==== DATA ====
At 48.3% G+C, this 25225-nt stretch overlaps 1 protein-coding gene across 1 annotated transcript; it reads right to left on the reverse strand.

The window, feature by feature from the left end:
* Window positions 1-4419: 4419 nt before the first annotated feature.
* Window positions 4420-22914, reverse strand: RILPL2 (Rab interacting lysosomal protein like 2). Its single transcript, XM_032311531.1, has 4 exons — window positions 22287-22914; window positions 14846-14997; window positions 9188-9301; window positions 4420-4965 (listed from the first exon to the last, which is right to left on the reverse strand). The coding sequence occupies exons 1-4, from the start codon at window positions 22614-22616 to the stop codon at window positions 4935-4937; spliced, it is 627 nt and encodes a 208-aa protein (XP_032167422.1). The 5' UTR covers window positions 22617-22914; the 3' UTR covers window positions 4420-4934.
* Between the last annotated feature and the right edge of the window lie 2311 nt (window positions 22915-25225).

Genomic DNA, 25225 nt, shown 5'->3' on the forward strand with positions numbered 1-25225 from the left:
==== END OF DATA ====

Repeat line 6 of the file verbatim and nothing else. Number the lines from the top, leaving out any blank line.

Genomic DNA, 25225 nt, shown 5'->3' on the forward strand with positions numbered 1-25225 from the left: